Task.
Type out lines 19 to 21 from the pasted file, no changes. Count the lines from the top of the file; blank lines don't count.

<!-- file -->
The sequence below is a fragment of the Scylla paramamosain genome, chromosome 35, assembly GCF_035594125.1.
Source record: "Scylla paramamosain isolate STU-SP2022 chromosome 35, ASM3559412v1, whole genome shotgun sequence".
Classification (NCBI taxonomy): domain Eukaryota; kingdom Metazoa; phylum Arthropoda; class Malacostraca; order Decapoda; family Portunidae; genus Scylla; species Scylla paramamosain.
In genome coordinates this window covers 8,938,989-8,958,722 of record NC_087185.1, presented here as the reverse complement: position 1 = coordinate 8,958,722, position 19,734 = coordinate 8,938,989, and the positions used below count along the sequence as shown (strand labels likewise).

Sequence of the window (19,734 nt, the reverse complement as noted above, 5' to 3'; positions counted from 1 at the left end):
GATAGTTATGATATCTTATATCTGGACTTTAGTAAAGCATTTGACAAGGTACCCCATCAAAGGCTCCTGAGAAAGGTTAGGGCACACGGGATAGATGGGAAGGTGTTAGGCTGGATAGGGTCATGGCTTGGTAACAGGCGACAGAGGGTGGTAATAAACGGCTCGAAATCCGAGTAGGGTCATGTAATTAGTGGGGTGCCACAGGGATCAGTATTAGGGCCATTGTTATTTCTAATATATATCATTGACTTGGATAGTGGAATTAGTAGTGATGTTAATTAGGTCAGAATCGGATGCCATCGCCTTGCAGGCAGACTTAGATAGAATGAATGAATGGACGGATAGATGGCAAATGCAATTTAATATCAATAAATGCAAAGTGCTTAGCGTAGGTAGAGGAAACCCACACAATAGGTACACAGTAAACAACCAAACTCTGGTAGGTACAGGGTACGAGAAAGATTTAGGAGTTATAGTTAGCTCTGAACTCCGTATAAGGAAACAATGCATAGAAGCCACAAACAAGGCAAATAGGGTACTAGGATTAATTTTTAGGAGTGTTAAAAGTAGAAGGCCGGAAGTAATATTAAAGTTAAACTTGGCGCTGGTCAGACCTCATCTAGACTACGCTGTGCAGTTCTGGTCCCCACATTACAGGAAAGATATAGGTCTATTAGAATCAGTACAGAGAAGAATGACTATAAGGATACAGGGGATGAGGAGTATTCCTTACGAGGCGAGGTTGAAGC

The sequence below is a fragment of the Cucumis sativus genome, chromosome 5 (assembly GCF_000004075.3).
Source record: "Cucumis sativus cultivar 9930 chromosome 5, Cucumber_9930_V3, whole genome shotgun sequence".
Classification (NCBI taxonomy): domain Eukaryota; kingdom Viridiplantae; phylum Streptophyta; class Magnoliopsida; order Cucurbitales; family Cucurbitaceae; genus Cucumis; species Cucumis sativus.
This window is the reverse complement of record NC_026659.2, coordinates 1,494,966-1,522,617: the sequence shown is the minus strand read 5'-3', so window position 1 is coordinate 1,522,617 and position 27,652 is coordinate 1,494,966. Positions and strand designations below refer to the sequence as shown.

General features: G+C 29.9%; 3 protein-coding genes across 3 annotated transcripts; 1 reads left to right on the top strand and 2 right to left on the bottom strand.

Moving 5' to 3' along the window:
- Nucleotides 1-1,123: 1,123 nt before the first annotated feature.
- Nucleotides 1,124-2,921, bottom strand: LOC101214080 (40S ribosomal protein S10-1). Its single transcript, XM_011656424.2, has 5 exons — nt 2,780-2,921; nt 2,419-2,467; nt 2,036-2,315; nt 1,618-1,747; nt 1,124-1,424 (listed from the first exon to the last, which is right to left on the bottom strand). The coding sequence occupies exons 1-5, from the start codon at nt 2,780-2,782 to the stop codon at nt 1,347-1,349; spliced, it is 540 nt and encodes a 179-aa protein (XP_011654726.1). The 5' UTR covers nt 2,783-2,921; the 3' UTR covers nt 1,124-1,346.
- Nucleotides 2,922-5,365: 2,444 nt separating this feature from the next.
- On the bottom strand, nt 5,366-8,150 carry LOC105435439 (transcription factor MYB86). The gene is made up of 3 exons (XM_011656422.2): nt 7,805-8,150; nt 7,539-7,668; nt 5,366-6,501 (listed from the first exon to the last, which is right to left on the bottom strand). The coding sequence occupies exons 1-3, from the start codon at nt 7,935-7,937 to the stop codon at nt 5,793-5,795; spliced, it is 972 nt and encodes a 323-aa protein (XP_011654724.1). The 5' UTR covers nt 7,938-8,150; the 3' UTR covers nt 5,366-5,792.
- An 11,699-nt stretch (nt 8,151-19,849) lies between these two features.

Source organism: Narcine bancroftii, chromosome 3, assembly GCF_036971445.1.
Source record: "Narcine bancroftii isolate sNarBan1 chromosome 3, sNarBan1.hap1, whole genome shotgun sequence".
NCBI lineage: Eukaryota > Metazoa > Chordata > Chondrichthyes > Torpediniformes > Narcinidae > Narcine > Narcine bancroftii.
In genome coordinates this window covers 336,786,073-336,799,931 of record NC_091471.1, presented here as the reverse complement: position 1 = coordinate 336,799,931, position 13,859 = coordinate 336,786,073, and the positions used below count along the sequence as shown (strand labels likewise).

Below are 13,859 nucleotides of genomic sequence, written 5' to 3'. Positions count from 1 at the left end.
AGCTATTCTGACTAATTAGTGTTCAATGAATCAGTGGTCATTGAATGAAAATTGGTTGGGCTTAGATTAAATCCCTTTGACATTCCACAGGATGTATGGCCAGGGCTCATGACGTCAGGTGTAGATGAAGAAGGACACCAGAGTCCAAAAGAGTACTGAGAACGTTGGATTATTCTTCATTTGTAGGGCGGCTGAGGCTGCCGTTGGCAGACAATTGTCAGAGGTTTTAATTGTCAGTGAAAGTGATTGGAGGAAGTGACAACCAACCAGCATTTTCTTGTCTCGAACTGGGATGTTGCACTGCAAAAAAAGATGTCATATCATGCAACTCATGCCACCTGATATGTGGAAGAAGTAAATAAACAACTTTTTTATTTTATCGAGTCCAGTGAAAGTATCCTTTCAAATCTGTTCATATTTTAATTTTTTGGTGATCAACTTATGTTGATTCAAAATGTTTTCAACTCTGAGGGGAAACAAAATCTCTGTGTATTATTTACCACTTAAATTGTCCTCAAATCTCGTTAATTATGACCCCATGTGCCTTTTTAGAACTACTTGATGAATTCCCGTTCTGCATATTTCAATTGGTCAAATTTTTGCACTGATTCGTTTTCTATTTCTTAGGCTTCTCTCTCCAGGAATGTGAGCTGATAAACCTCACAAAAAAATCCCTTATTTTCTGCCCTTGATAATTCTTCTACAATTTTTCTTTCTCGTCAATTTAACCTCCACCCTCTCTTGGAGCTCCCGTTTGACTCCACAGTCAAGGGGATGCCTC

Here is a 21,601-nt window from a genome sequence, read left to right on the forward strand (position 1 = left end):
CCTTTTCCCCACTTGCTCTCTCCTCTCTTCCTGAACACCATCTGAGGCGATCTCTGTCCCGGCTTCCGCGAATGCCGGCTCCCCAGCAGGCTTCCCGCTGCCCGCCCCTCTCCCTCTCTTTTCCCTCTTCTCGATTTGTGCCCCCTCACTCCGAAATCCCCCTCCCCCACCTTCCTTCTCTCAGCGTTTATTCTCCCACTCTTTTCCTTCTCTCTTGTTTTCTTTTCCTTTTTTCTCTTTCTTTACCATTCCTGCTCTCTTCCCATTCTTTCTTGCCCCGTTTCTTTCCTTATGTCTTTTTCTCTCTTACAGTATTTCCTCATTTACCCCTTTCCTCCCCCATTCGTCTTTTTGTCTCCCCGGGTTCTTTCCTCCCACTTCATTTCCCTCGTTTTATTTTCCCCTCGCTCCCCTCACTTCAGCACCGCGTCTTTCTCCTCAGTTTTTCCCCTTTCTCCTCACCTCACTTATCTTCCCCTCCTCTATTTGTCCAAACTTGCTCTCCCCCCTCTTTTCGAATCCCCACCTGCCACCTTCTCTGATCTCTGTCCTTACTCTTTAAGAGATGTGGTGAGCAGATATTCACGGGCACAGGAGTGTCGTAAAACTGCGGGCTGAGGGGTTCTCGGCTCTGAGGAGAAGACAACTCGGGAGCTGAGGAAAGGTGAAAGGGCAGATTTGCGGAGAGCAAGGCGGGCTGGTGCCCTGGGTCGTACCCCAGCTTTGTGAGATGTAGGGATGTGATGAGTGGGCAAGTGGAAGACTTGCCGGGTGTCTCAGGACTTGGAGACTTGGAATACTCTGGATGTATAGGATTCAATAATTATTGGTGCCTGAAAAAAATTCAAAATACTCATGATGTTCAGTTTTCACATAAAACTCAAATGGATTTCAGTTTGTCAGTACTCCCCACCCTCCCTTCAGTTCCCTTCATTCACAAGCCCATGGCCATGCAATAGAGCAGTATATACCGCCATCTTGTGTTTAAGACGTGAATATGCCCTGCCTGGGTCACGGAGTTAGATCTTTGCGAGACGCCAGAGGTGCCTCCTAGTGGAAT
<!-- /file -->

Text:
Source record: "Narcine bancroftii isolate sNarBan1 chromosome 3, sNarBan1.hap1, whole genome shotgun sequence".
NCBI lineage: Eukaryota > Metazoa > Chordata > Chondrichthyes > Torpediniformes > Narcinidae > Narcine > Narcine bancroftii.
In genome coordinates this window covers 336,786,073-336,799,931 of record NC_091471.1, presented here as the reverse complement: position 1 = coordinate 336,799,931, position 13,859 = coordinate 336,786,073, and the positions used below count along the sequence as shown (strand labels likewise).